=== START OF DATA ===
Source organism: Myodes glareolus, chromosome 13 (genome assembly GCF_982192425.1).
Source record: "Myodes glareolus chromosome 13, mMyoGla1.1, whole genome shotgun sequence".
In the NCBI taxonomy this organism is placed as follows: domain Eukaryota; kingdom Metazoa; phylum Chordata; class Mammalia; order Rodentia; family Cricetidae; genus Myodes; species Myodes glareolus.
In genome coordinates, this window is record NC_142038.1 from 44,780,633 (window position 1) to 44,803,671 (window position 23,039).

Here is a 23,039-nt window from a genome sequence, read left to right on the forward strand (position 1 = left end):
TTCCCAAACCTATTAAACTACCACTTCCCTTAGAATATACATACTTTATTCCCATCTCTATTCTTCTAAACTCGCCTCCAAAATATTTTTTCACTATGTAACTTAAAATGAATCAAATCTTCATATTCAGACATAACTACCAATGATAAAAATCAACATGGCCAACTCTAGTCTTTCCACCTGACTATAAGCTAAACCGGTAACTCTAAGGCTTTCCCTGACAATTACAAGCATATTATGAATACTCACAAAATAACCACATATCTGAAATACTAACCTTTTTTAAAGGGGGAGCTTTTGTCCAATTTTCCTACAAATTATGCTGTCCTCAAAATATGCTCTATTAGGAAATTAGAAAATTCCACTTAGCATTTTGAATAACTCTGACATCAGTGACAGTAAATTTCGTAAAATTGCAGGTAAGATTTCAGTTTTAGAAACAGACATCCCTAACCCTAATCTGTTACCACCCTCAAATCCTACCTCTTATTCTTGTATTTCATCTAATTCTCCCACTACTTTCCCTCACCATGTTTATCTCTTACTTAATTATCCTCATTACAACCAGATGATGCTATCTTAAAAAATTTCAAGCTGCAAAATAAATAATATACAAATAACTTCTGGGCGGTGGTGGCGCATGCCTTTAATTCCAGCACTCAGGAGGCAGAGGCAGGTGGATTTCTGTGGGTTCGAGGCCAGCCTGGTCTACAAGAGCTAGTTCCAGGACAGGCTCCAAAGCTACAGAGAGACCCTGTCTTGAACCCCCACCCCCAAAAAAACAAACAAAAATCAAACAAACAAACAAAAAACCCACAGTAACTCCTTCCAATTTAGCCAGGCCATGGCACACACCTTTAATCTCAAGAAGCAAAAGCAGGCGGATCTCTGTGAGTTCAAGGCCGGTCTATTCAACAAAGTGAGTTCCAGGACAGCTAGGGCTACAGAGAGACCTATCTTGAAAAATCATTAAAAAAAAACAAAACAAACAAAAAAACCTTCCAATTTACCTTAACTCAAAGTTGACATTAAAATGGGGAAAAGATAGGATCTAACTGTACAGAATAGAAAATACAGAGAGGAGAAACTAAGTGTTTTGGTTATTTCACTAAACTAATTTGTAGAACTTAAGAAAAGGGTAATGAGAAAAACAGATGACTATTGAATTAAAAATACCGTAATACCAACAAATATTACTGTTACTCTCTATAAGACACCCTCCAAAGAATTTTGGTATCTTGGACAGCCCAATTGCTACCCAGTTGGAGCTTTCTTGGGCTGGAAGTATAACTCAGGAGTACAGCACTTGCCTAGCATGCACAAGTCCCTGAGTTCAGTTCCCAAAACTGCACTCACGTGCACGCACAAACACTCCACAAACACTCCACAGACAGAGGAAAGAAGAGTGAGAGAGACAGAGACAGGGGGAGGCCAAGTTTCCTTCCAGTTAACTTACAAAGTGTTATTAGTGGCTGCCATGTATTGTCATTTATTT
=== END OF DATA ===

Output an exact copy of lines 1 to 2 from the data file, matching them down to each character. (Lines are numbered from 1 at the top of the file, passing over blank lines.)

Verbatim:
Source organism: Myodes glareolus, chromosome 13 (genome assembly GCF_982192425.1).
Source record: "Myodes glareolus chromosome 13, mMyoGla1.1, whole genome shotgun sequence".